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January 2009


In terms of Item 2, subsection (q), of the Animal Protection Act 71 of 1962, a charge can be laid against a person for NOT getting assistance for their sick animal/s.

Due to the fact that the owners are sufficiently trusting of the ECHCU they have no problem in phoning us, and due to your support, we can provide this valuable service of getting the animals to the vet – the owners are therefore compliant and they probably don’t even know it – they just want someone to help the animal!

Thank you for helping us to help them!


It had to happen at some stage, and I had hoped that it would occur later rather than sooner!  But that’s the way it goes, isn’t it?

In the middle of the Taxi strike in the Metro in January, I got a call from a frantic owner that his donkey was in serious distress and ‘come fetch quickly, ma’am’.  When the Forecourt Manager at the petrol station heard that I was off to Soweto on Sea, he did a triple flik flak and said ‘please ma’am, take the amaPolisa. The Taxi’s are striking’.

After a quick visit to Walmer Police Station and after being assisted by Capt Wagg (a most obliging lady), I hitched up the horsebox and proceeded to New Brighton Police Station, where none other than a Superintendent took it upon himself to escort me to the Kwazakhele Police Station where I was met by Insp Caqwebe who had arranged a Nyala to escort me into the thick of the problems in Soweto on Sea where I was assisted by the donkey owner and the SAPS Nyala personnel to get the donkey into the box and to the Doctor for equally prompt assistance.

We don’t normally take this step as we are seen as solutions rather than problems in the townships and although everything went off smoothly, no-body wants to take the chance with the ‘idiot factor’ that could upset the entire apple cart (no pun intended!)

Top marks to the SAPS Police Stations and personnel (from superintendents to constables) who went to great lengths to ensure my safety in a very tense moment in time – Thank you to you all!

As far as the donkey is concerned, and as the owner was told when he phoned to find out how his donkey was, he has made a full recovery over a period of 2 days when finally the offending plastic was produced after a little fine-tuning with our donated Lucerne and returned home.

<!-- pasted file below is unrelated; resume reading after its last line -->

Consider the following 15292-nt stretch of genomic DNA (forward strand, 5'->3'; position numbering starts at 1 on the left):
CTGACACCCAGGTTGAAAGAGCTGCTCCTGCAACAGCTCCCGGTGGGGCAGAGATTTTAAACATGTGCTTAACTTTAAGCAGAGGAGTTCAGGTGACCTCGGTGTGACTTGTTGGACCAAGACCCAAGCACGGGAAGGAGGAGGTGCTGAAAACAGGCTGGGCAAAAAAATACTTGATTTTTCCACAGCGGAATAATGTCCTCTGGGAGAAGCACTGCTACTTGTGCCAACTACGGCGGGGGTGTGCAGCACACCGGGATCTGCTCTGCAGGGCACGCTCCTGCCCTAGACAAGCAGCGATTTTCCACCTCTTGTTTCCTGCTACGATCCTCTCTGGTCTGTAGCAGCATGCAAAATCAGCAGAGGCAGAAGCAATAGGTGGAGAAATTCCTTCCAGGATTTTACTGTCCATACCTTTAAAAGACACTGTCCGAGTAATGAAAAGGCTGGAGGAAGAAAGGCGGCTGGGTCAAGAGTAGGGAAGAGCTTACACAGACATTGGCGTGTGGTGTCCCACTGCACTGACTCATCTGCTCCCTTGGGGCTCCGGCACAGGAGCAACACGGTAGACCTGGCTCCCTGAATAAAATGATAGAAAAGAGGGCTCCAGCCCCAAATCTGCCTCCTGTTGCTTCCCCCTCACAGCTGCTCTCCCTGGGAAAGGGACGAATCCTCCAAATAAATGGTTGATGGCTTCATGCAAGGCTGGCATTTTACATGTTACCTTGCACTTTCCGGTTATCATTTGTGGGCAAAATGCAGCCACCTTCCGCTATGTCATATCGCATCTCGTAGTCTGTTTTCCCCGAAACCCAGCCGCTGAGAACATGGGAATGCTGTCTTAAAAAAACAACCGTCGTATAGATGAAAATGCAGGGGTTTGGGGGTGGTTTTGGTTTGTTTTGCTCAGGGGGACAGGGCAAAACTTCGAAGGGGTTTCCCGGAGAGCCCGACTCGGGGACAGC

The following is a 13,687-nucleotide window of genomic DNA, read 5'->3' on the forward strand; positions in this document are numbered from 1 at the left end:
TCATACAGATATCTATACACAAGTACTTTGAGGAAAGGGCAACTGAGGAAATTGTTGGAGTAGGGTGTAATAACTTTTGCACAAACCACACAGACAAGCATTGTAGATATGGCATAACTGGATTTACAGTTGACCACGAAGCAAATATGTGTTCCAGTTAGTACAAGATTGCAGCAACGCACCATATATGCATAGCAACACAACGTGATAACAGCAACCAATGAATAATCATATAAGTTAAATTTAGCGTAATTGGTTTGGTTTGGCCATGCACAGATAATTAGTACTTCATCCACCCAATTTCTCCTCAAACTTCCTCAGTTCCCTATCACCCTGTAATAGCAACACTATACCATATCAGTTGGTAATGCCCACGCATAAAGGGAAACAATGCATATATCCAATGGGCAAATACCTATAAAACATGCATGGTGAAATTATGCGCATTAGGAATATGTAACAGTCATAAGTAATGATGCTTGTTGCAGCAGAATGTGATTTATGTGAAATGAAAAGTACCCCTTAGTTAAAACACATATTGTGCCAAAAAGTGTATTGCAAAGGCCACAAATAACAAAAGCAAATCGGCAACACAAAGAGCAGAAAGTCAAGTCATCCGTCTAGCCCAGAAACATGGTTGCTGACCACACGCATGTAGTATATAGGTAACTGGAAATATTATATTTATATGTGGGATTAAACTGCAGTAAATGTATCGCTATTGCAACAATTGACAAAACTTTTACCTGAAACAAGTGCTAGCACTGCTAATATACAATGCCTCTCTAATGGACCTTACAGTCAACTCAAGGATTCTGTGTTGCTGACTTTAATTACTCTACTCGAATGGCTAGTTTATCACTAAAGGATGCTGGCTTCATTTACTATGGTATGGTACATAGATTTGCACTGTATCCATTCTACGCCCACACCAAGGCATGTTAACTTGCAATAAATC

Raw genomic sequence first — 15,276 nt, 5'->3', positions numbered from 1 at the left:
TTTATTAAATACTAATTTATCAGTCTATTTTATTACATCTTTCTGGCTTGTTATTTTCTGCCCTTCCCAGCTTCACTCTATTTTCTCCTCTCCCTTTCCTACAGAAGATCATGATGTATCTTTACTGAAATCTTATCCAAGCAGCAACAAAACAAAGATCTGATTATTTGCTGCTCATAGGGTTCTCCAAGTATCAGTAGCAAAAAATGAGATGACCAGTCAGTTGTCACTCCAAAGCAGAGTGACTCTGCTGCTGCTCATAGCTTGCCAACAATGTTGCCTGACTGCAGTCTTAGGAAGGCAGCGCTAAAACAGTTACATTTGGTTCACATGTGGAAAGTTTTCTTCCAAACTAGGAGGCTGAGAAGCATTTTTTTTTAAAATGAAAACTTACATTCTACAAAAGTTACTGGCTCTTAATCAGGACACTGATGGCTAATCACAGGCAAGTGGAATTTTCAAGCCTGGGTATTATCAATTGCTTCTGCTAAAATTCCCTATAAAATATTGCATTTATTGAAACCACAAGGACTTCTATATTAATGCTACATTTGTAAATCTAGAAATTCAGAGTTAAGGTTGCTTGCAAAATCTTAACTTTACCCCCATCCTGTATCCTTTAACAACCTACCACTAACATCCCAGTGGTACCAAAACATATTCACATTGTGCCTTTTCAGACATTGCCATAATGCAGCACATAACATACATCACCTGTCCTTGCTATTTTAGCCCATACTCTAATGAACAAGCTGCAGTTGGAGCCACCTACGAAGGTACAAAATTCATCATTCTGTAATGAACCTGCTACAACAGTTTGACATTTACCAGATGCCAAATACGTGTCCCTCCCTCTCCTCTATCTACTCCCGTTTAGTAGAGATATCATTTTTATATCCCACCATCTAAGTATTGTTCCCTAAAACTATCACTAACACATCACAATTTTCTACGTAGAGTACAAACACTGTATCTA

Little Smokey was rather taken with a load of donated fine shavings that Alfred put in a midden in her camp and had a jolly good roll.   Picture 1041 attached to this newsletter is of her post roll and will show you why some folk were rubbing their eyes in disbelief!


I have commented before about donations and the shape they take.  So December and January was made up of receiving such donations, specifically from people who were moving, those that took the opportunity over the December/January holidays to clear out the Tack Room/Feed Room and to hand over their unused/unwanted/excess bounty of tack and feed, and a packet of ‘coppers’!  This meant that a whole bunch of halters, lead reins, overreach boots, Lucerne leavings, hard feed, shavings and hard cash were received.

Our thanks to Tracey, Dorrie, Greg, Petro, the New Turf Carriers drivers, Mandy, Lyall and Val!!


It was great to meet up with old friends during the African Horse Sickness Vaccination project.  I love it when a plan comes together!


Found by the Animal Anti Cruelty League about two years ago and who called us to assist. He had been abandoned in New Brighton with his mom who had a broken pastern and subsequently humanely euthanased.  Jack found a new home with Jenny and is just the most delightful donkey, sleek and shiney and boss of the family of Shetland ponies!



Now rehomed to an equine loving family.  They are both growing and in Beauty’s case, the hair on her hindquarter has started growing and covering the scarring of the dog bites, although Rusty will need gelding shortly! 



Looking healthy with attitude to match.


Both have become beautiful donkeys and in excellent condition, thanks to their 'parents' loving care – a lot better than when they arrived at the Unit.  Smudge was paralysed by a knife wound to the spine and Ntombi had a parrot mouth that meant she was permanently in a state of ‘plastic colic’ and her owner made the decision to get her out of the township so that there would not be the continual colic episodes!



Another case of the owner taking the decision to remove the animals from township life.  Fudge has been gelded by us, and Schoolgirl duly produced another foal named Gypsey.   They are so well that they gave us a real roughhousing when visiting to vaccinate!   Clearly they are happy!